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Sleep is a basic necessity of life. It is as important to our health and well-being as air, food, and water. When we sleep well, we wake up feeling refreshed, alert, and ready to face daily challenges. When we don’t, every part of our lives can suffer. Our jobs, relationships, productivity, health and safety. Those around us are also put at risk. Definitely, excessive loss of sleep or sleep disorders take a serious toll on one’s productivity and quality of life.

According to the 2002 National Sleep Foundation (NSF), a recent poll on sleeping in America found that 74 percent of American adults are experiencing a sleeping problem a few nights a week or more; and that 39% get less than seven hours of sleep each weeknight. The statistics also show that more than one in three Americans or 37% of respondents are so sleepy during the day that it interferes with their daily activities.

In the past century that was relatively less stressful compared with the average schedule of a worker, the number of hours of lost sleep grew steadily. Though our society has changed and evolved our lives into a more complex and rigorous task, our brains and bodies have not adjusted to those changes. Based on health and productivity statistics, sleep deprivation is affecting us all and we are paying the high price.

Though a lot of us have suffered from sleep deprivation, as every sleep researcher knows, the surest way to hear complaints about sleep is to ask the elderly. More than half of men and women over the age of 65 years complain of at least one sleep problem. Many older people experience insomnia and other sleep difficulties on a regular basis.

As we get older, our sleep patterns change. In general, older people sleep less and experience more fragmented sleep. They also spend less time in deep sleep and dream sleep than younger people. There are several factors that may contribute to these sleep disorders, namely:

· Poor Sleep Habits

· Medical Illness

· Medications

· Depression or Psychiatric Disorders

· Sleep Disorders such as sleep apnea, restless leg syndrome and periodic limb movement disorder

· Retirement and Boredom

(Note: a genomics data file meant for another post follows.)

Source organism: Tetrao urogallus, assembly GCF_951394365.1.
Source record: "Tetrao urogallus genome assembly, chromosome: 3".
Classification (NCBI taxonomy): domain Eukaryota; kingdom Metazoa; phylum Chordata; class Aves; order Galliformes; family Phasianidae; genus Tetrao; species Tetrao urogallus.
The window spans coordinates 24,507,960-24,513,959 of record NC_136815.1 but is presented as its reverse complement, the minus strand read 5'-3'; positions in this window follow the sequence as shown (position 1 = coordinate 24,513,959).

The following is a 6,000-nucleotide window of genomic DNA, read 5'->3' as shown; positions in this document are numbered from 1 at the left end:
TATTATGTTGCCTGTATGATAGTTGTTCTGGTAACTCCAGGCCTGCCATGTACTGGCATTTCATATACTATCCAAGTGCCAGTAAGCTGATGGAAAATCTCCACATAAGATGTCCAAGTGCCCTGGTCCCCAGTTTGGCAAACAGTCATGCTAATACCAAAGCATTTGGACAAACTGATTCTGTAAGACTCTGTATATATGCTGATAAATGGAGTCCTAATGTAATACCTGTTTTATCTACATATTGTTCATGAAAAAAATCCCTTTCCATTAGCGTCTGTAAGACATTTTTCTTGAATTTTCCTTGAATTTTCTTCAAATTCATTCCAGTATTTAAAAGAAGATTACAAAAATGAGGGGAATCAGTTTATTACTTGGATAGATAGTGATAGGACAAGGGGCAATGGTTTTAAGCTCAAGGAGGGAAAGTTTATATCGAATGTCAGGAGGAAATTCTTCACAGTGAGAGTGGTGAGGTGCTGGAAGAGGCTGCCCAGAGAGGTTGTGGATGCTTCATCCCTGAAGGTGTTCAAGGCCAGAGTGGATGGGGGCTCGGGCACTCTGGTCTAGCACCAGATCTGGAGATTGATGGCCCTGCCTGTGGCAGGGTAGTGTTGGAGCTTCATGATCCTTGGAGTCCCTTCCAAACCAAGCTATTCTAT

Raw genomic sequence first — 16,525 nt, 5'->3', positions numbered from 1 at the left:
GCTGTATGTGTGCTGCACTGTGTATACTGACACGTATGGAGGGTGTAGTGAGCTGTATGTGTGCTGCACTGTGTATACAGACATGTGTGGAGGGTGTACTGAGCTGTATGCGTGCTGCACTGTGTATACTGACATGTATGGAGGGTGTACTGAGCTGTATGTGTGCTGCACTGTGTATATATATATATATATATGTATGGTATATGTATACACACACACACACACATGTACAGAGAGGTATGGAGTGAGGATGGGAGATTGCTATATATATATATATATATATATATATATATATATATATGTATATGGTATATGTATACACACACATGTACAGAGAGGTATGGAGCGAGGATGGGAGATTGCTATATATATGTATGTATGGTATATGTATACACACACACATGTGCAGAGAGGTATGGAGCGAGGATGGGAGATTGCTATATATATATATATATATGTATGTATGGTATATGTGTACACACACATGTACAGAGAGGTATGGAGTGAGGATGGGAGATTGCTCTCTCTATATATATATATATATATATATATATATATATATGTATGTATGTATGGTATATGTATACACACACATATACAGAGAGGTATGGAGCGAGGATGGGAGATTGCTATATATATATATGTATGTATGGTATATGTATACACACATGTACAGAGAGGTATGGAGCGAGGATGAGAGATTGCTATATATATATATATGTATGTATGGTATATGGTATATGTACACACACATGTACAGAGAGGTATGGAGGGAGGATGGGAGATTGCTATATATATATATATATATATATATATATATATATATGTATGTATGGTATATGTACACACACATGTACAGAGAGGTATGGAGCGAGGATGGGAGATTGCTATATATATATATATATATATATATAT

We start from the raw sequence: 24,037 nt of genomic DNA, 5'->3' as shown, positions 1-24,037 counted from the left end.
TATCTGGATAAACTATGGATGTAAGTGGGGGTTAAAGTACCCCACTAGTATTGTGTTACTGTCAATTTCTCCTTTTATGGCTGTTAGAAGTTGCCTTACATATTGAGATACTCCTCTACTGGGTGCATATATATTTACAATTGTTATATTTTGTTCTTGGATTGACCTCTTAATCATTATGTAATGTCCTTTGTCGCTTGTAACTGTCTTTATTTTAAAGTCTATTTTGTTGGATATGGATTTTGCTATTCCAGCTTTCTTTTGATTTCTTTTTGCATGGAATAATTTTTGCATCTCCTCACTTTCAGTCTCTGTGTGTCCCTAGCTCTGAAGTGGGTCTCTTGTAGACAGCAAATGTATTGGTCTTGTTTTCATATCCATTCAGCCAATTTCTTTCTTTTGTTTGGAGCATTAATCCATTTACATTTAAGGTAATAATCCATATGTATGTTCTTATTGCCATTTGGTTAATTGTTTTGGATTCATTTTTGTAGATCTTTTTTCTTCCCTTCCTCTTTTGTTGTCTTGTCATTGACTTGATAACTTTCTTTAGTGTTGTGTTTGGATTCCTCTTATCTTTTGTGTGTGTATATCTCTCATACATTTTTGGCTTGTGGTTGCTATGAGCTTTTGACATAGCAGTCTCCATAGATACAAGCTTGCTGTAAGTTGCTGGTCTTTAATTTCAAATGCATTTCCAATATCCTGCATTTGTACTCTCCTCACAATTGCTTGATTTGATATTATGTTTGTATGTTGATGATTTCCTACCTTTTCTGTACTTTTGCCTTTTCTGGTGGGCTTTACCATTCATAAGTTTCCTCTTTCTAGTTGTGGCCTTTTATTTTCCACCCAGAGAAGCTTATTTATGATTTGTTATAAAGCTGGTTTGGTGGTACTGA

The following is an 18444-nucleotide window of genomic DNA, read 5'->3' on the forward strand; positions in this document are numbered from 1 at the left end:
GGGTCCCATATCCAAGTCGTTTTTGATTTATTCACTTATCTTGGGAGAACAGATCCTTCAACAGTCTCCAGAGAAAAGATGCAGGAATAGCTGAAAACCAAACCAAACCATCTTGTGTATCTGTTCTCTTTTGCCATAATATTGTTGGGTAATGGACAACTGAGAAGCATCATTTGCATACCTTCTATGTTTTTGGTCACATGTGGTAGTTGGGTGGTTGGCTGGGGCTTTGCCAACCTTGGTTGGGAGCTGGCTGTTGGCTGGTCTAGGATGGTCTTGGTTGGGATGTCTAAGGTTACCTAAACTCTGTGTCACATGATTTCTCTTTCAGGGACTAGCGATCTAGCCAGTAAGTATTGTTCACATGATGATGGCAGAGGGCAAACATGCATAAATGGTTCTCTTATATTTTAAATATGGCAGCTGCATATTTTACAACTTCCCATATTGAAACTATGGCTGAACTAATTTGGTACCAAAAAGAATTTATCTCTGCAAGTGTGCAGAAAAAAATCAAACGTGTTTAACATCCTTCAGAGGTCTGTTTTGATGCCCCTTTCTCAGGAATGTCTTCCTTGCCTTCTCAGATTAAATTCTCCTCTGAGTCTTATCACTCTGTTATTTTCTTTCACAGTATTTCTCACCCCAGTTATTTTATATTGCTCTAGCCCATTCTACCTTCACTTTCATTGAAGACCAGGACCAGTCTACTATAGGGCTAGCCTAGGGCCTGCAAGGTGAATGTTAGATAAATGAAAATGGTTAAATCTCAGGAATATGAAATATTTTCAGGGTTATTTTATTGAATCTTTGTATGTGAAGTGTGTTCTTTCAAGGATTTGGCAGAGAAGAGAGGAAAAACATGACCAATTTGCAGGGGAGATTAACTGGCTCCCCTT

Irregular sleep-wake patterns can affect an individual’s circadian rhythm and make it hard to maintain a regular sleep schedule. Other behavioral issues, such as consumption of alcohol before bedtime, increased wakeful time in bed, or daytime napping, can also affect a person’s ability to sleep. Certain chronic medical conditions are common in older people. Some of these conditions, including heart failure, arthritis, heartburn, menopause and Alzheimer’s disease, can affect sleep. These conditions can make it hard to fall sleep or may cause the person to awaken frequently. This will ultimately affect the duration and the quality of sleep of the elderly. Some medications may impair a person’s ability to fall asleep or stay asleep and may even stimulate wakefulness at night.

Old age is characterized by many life-events, both positive and negative. Life changes such as the death of a loved one, moving from a family home, or physical limitations due to illness can cause significant stress and sleep difficulties. Retirement often leads to a lot of downtime with less daytime activity and can lead to an irregular sleep-wake schedule and chronic sleep problems.

Every person’s sleep needs are different. If one is getting less sleep than when they were younger, but still feel rested and energetic during the day, it might just be that the person need less sleep. However, if a person noticed that lack of sleep is affecting his or her daytime activities, a visit to the doctor is essential. There are steps that can take to improve a person’s sleep quality, whatever age we might be, but help is most especially needed among the elderly.